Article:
The value of the bonds that the man lost will be the total amount he purchased ($510) minus the value of the bonds he gave away. The less he gave away, the more he must have lost, so we can find the maximum he could have lost by finding the minimum he could have given away. We can try to do so using the information we are given about the number of bonds he gave away.

If t = the number of $30 bonds given away, and f = the number of $15 bonds given away, we know that t + f = 8, and t is a multiple of f. We want to find the minimum amount he could have given away. That means we want the smaller denomination, f, the number of $15 bonds, to be as large as possible. So, if t + f = 8, and t is a multiple of f, what are the possible values of t and f?

If t = 5 and f = 3, 5 + 3 = 8 but 5 is not a multiple of 3, so this is not possible. Also, if t is less than 4, f must be greater than 4, so t could not be a multiple of f.

So, the largest possible value of f is 4. In this case, t is also 4, and the amount given away will be $30t + $15f = ($30 x 4) + ($15 x 4) = $120 + $60 = $180. If he gave away $180, then he must have lost $510 - $180 = $330, which is choice (E).

Note the trap answers: (A) represents the minimum he could have given away; (B) represents the amount lost if f = 1; and (C) represents the amount lost if f = 2.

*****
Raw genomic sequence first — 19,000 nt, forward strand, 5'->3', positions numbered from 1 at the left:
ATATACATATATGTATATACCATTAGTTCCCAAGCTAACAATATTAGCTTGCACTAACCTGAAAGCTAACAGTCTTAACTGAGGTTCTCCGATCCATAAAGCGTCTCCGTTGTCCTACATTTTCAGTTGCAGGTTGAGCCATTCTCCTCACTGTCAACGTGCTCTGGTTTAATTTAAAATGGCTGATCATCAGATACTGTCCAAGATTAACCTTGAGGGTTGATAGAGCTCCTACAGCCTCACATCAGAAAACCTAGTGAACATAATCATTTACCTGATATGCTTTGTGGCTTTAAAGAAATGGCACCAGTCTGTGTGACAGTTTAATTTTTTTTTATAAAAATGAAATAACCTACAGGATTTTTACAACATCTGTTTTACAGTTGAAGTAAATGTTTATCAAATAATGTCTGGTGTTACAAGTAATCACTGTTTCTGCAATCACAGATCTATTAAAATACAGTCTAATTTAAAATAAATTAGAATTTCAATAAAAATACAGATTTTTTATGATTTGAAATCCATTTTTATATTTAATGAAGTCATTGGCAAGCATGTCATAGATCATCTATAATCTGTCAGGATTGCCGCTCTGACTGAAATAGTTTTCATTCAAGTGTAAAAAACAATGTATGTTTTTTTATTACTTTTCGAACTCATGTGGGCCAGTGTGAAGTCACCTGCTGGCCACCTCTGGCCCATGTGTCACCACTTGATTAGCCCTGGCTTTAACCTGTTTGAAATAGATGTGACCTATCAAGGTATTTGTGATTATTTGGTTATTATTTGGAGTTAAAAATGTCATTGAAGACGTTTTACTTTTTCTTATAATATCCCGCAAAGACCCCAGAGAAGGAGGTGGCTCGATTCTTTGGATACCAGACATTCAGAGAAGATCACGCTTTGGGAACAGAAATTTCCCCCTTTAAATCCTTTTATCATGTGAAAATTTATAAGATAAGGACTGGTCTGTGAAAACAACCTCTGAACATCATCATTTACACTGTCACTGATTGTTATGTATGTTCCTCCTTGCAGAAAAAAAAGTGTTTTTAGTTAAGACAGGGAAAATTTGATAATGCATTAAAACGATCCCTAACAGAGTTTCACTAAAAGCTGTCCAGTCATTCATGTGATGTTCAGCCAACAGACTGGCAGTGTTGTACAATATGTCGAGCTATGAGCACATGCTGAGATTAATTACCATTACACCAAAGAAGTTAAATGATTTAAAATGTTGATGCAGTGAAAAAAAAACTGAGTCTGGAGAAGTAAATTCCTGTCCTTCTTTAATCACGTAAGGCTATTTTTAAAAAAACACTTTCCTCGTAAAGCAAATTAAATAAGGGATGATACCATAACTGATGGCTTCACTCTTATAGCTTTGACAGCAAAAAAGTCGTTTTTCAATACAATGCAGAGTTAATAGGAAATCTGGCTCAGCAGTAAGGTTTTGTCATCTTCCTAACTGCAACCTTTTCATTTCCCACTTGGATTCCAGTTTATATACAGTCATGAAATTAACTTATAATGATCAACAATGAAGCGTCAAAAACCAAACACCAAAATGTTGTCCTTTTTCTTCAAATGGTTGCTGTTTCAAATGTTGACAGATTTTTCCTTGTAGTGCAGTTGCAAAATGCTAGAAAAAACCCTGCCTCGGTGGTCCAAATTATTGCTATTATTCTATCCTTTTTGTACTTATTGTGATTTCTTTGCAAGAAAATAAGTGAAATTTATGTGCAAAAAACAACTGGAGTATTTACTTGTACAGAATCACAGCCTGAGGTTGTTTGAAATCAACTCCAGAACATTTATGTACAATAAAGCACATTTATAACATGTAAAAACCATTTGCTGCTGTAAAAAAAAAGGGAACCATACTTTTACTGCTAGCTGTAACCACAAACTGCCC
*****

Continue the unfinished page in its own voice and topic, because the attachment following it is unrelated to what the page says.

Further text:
Posted from my mobile device
_________________
Everything will fall into place…

There is perfect timing for
everything and everyone.
Never doubt, But Work on
improving yourself,
Keep the faith and
Stay ready. When it’s
finally your turn,
It will all make sense.
Director
Director
avatar
P
Joined: 24 Nov 2016
Posts: 971
Location: United States
A man purchased $510 worth savings bonds in denominations of  [#permalink]

Show Tags

New post 04 Oct 2019, 07:06
thevenus wrote:
Kaplan's Daily Question

A man purchased $510 worth savings bonds in denominations of $15 and $30, including at least 1 of each denomination. He gave away 8 of the bonds as gifts but then lost all the rest of the bonds he had purchased. If the number of $30 bonds he gave away was a multiple of the number of $15 bonds he gave away, what was maximum possible value of the bonds that he lost?

A.180
B.225
C.285
D.300
E.330


"max value lost" -> by finding "least money given away"

\(8=x+y…x=15.given…y=30.given…y=x*multiple…y≥x\)
\(8=x+y=[1+7,…2+6,…4+4]…y≥x…min(y)=4…x=4\)
\(gave.away:15(4)+30(4)=60+120=180\)
\(lost:510-180=330\)

Answer (E)
GMAT Club Bot
A man purchased $510 worth savings bonds in denominations of   [#permalink] 04 Oct 2019, 07:06
Display posts from previous: Sort by

A man purchased $510 worth savings bonds in denominations of

  new topic post reply Question banks Downloads My Bookmarks Reviews Important topics  





Powered by phpBB © phpBB Group | Emoji artwork provided by EmojiOne